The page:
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Original Research ARTICLE

Front. Physiol., 21 February 2014 | https://doi.org/10.3389/fphys.2014.00069

Muscle hypertrophy is associated with increases in proteasome activity that is independent of MuRF1 and MAFbx expression

Leslie M. Baehr1, Matthew Tunzi2 and Sue C. Bodine1,2*
  • 1Department of Physiology and Membrane Biology, University of California, Davis, Davis, CA, USA
  • 2Department of Neurobiology, Physiology, and Behavior, University of California, Davis, Davis, CA, USA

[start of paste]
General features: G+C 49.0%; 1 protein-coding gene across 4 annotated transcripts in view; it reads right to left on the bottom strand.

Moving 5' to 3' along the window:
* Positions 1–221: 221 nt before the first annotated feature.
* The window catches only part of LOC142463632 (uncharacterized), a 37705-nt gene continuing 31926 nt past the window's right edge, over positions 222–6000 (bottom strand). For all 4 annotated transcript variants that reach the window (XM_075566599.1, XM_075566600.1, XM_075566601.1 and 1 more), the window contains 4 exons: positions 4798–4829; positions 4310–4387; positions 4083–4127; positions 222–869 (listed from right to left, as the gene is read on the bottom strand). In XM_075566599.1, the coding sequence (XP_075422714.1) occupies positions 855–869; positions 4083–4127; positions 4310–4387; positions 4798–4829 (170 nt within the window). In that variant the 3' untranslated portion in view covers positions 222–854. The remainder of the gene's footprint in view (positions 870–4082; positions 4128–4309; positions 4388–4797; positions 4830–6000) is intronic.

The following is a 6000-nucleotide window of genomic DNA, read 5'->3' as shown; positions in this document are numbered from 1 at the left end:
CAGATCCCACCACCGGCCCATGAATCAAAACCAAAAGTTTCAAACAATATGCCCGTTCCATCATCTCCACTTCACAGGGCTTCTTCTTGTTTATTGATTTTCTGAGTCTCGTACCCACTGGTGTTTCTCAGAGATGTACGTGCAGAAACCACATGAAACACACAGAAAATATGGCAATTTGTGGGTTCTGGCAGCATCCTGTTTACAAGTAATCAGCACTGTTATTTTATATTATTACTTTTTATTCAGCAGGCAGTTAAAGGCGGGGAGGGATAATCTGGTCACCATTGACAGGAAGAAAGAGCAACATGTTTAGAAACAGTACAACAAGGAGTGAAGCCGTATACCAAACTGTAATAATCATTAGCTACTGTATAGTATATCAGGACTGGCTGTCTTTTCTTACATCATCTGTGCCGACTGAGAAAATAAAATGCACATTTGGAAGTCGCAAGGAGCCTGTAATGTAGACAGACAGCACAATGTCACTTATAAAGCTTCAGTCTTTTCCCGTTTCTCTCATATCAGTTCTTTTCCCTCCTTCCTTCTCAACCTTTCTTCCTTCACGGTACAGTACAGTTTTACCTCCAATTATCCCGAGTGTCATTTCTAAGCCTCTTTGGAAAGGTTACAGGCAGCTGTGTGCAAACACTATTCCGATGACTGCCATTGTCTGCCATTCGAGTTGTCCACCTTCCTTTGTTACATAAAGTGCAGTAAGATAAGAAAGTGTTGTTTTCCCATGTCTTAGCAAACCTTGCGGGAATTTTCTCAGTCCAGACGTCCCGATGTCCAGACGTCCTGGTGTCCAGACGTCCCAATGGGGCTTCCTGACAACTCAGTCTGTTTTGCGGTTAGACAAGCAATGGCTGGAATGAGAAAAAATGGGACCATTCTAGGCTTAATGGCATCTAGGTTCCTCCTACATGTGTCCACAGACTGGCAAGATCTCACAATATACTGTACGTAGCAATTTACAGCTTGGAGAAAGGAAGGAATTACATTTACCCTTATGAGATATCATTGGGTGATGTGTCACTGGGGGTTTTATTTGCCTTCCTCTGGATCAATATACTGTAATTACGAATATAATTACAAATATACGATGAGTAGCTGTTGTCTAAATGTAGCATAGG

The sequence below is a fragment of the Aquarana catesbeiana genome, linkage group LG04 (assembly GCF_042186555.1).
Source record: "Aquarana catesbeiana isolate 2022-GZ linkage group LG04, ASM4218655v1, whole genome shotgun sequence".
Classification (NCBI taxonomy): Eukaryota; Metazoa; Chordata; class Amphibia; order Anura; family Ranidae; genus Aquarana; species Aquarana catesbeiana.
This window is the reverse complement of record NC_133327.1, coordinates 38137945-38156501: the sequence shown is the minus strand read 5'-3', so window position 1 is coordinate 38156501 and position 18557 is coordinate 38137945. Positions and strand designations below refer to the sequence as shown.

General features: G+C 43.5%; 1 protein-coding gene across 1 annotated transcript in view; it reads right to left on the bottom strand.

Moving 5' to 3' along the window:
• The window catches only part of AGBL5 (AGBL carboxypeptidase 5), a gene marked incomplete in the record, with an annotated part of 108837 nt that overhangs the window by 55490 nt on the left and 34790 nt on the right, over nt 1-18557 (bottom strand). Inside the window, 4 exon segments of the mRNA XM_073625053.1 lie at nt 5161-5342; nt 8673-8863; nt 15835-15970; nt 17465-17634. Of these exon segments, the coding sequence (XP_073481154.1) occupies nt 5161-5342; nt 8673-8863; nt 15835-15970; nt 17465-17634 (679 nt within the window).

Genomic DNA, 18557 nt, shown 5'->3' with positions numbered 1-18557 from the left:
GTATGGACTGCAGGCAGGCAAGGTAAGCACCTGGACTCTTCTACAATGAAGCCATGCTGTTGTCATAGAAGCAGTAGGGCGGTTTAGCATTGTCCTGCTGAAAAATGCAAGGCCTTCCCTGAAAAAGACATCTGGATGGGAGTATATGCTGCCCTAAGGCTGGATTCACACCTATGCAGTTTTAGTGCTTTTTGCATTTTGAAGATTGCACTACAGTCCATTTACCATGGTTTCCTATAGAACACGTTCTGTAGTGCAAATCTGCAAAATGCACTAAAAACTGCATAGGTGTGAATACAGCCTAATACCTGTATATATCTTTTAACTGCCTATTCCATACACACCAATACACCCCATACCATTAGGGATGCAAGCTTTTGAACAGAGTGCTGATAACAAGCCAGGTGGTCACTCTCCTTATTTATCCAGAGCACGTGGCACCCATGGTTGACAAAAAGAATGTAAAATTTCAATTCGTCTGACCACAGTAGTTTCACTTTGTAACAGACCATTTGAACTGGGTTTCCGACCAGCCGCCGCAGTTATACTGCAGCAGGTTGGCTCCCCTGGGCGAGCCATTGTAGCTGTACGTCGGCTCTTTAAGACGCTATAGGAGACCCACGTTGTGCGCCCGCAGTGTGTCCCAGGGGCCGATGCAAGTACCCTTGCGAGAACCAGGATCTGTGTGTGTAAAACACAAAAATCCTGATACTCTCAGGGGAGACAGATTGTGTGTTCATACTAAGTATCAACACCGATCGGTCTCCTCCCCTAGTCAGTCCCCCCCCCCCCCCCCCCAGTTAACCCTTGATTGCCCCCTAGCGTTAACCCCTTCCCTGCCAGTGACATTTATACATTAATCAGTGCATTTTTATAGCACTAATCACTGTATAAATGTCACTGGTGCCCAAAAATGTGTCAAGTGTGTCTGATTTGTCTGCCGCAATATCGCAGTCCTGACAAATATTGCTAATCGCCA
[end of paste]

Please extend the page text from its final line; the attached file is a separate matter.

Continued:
The regulation of skeletal muscle mass depends on the balance between protein synthesis and degradation. The role of protein degradation and in particular, the ubiquitin proteasome system, and increased expression of the E3 ubiquitin ligases, MuRF1 and MAFbx/atrogin-1, in the regulation of muscle size in response to growth stimuli is unclear. Thus, the aim of this study was to measure both proteasome activity and protein synthesis in mice over a 14-day period of chronic loading using the functional overload (FO) model. Further, the importance of MuRF1 and MAFbx expression in regulating muscle hypertrophy was examined by measuring muscle growth in response to FO in mice with a null deletion (KO) of either MuRF1 or MAFbx. In wild type (WT) mice, the increase in muscle mass correlated with significant increases (2-fold) in protein synthesis at 7 and 14 days. Interestingly, proteasome activity significantly increased in WT mice after one day, and continued to increase, peaking at 7 days following FO. The increase in proteasome activity was correlated with increases in the expression of the Forkhead transcription factors, FOXO1 and FOXO3a, which increased after both MuRF1 and MAFbx increased and returned to baseline. As in WT mice, hypertrophy in the MuRF1 and MAFbx KO mice was associated with significant increases in proteasome activity after 14 days of FO. The increase in plantaris mass was similar between the WT and MuRF1 KO mice following FO, however, muscle growth was significantly reduced in female MAFbx KO mice. Collectively, these results indicate that muscle hypertrophy is associated with increases in both protein synthesis and degradation. Further, MuRF1 or MAFbx expression is not required to increase proteasome activity following increased loading, however, MAFbx expression may be required for proper growth/remodeling of muscle in response to increase loading.